Why a soft landing for Singapore property might be no landing at all

Yet even Singapore’s real estate industry has experienced a marked slowdown during the past year. The deceleration in activity is most evident in the residential market. Sales of new private homes last year fell to their lowest level since the 2008 financial crash, while overall sales volumes – which include resale transactions – dropped to a seven-year low, according to data from the Urban Redevelopment Authority.

In the rental market, where values increased by a staggering 30 per cent in 2022, prices contracted in the final quarter of last year for the first time in over three years. Sales prices for 2023 as a whole grew 6.8 per cent, compared with rates of 10.6 and 8.6 per cent in 2021 and 2022 respectively.

Why Singapore’s residential property market is not about to hit the skids

In the commercial sector, rents for grade A offices in Singapore’s central business district (CBD) declined last quarter, on a quarter-on-quarter basis, for the second straight quarter following nine consecutive quarters of growth, according to data from JLL. Meanwhile, investment transaction volumes for the sector as a whole fell almost 30 per cent on an annualised basis, the steepest quarterly fall among the leading markets in Asia, according to JLL.
However, the slowdown needs to be put into perspective. Given the triple whammy of high borrowing costs, successive rounds of cooling measures, and the surge in private home completions last year, it would be astonishing if Singapore’s housing market had not lost momentum.
Yet, while the sharpest slowdown in prices last year was in the core central region where foreigners – who bore the brunt of the latest round of cooling measures announced in April 2023 – are more active, home values outside the central region rose 13.7 per cent, the fastest rate since 2010.

Christine Sun, chief researcher & strategist at OrangeTee Group, said that while the slowdown is starting to percolate through the residential market, sentiment is “cautious rather than pessimistic”. Even this might be an overstatement. The number of resale flats in the public housing system changing hands for more than S$1 million (US$744,000) hit an all-time high last year.

People walk past public housing apartments in Singapore, in August 2022. The number of resale flats in the public housing system changing hands for more than S$1 million hit an all-time high last year. Photo: Reuters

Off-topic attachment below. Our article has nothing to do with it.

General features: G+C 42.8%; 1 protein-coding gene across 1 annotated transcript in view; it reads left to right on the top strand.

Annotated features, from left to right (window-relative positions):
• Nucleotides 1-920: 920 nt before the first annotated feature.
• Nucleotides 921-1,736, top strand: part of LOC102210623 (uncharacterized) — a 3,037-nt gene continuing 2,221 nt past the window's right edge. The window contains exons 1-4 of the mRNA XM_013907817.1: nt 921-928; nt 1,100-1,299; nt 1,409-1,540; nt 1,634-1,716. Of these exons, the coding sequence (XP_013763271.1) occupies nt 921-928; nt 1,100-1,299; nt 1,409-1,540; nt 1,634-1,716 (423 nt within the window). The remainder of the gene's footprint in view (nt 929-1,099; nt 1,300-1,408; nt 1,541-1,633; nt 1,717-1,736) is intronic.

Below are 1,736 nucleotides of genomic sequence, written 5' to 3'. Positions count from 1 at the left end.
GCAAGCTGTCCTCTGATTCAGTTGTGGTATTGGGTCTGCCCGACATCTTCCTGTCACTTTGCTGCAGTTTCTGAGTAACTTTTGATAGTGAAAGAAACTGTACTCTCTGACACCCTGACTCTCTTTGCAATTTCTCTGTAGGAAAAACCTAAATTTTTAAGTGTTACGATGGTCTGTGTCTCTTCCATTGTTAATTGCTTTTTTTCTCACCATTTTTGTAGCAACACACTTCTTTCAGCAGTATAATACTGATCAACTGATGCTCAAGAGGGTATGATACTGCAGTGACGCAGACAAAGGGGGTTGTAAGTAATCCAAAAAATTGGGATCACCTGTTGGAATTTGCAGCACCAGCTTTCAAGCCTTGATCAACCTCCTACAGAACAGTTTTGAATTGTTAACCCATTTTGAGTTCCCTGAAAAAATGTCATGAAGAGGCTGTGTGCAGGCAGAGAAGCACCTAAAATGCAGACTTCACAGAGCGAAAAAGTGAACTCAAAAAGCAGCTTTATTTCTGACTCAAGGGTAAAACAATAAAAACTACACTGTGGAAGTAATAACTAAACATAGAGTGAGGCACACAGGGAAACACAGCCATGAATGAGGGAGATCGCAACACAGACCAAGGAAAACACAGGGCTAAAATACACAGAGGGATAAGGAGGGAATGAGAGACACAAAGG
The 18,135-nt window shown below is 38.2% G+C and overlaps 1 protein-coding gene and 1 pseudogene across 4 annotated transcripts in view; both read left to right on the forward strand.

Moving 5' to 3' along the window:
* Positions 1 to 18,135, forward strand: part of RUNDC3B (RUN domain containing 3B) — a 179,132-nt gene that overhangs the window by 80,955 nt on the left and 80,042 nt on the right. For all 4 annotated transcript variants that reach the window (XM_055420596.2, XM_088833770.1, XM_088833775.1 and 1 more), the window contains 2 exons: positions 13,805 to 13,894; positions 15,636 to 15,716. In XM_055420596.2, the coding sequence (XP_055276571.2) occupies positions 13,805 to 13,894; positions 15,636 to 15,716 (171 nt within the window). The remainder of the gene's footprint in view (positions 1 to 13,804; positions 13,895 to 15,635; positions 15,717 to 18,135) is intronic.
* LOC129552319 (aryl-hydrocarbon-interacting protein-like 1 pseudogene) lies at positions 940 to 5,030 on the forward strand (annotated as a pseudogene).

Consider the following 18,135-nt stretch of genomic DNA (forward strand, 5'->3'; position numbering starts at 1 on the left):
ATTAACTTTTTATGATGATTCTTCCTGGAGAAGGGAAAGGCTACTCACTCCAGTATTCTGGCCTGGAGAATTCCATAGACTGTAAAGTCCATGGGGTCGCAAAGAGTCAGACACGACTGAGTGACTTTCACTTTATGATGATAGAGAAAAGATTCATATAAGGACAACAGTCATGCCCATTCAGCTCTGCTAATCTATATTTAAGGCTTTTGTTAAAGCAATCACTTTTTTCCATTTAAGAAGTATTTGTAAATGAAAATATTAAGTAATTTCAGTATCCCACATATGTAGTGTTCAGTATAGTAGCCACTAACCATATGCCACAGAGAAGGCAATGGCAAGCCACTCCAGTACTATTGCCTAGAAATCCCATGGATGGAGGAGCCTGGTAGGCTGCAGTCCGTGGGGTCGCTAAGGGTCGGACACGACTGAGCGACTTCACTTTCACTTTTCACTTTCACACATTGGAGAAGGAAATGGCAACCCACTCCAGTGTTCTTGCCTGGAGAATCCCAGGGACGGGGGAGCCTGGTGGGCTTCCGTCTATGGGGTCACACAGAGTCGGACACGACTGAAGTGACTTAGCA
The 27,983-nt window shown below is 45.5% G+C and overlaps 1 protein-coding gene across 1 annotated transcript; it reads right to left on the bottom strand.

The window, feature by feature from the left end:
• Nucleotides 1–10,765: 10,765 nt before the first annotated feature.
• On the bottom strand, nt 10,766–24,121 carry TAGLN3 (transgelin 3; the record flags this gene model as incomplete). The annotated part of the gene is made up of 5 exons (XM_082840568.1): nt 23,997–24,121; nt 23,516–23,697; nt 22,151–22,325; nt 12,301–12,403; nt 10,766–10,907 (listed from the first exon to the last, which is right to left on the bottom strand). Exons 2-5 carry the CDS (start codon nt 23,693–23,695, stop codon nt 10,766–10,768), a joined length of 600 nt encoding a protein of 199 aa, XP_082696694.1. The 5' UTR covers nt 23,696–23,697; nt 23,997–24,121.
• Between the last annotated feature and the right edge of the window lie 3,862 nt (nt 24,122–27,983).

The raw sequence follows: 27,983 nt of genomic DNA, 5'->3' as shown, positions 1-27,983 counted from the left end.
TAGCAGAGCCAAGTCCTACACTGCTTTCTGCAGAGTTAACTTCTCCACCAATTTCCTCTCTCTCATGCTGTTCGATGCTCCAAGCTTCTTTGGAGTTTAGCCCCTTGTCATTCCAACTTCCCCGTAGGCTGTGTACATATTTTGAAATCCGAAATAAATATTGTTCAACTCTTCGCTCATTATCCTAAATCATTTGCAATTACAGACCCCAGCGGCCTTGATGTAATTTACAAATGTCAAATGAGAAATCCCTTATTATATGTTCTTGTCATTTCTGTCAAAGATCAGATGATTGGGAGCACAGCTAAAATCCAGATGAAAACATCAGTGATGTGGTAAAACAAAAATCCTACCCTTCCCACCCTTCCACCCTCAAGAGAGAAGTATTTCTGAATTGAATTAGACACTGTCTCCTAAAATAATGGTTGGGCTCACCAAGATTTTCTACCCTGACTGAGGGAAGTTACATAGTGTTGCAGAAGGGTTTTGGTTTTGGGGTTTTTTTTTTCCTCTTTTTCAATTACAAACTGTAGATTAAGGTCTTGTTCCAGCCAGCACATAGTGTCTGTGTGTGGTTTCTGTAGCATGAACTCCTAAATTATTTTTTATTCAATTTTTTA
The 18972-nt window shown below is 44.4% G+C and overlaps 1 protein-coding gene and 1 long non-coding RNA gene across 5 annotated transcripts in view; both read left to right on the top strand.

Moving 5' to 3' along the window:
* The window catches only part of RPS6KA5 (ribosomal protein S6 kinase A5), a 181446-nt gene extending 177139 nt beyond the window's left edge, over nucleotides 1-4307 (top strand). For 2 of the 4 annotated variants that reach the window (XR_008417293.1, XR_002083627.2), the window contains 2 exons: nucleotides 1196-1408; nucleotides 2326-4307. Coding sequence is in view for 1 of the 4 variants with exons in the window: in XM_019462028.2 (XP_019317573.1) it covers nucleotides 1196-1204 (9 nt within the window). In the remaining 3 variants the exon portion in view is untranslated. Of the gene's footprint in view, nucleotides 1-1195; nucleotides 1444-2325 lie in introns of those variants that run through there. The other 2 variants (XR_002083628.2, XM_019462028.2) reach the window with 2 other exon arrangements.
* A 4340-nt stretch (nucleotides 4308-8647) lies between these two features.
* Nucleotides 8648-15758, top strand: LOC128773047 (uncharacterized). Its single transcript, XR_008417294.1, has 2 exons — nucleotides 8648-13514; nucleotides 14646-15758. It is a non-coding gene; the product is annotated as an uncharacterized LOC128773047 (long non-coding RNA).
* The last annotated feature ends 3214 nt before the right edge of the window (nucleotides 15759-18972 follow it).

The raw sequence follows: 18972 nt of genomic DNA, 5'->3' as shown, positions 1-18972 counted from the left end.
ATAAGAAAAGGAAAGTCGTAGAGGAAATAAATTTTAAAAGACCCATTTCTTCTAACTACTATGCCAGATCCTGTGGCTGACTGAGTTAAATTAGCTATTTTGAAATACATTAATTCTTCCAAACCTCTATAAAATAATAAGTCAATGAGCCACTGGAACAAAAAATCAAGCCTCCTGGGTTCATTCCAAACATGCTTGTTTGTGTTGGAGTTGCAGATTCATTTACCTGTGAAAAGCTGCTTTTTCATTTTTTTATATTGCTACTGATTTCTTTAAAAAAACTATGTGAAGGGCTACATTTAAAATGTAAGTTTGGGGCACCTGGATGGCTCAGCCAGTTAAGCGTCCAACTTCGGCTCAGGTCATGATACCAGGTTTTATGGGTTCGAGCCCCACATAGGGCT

The office sector, moreover, is still very much a landlord’s market despite softer demand. The vacancy rate for grade A offices in Singapore’s core CBD stood at just 3.5 per cent last quarter while net take-up of space for the year as a whole remained in positive territory for the fourth straight year, according to data from CBRE.

Unlike Hong Kong, where an ill-timed supply boom has contributed to a dramatic rise in the vacancy rate to a record high, Singapore’s office market is tight enough and resilient enough to absorb a burst of new supply in the coming year without any major dislocation.
Tellingly, private and institutional investors continue to purchase prime office buildings in Singapore, underscoring the appeal of its position as a financial centre offering office investors attractive freehold acquisition opportunities.

Yet, the strongest indication of the underlying strength of Singapore’s property industry is the enduring role of its investors as Asia’s dominant source of cross-border capital. Although Singaporean buyers were less active overseas last year than in 2022, they purchased more assets across the region and in North America and Europe than the rest of Asian investors combined, according to data from MSCI.

High-rise buildings in Singapore on June 5, 2023. The vacancy rate for grade A offices in Singapore’s core central business district stood at just 3.5 per cent last quarter. Photo: Bloomberg
Furthermore, Singaporean buyers have become more creative and innovative to unlock value in challenging real estate markets. In addition to investing directly in properties, they are buying stakes in companies and building platforms.

Last November, Singapore-based conglomerate Keppel Corporation announced it had reached an agreement to buy European fund manager Aermont Capital to establish a strong presence in Europe and position itself as a global asset manager.

In addition to other big institutional investors such as state funds GIC and Temasek, Singapore-based private capital is playing a key role in cross-border investment. “There’s a broad capital base. Singapore has become a conduit through which private wealth invests globally,” said Tim Graham, head of international capital, Asia-Pacific, at JLL.

While Singapore’s property sector is slowing, it is the kind of slowdown that landlords and investors in most other markets would envy. As far as soft landings go, this is the softest, so much so that it is not even clear if the plane will land.

Nicholas Spiro is a partner at Lauressa Advisory

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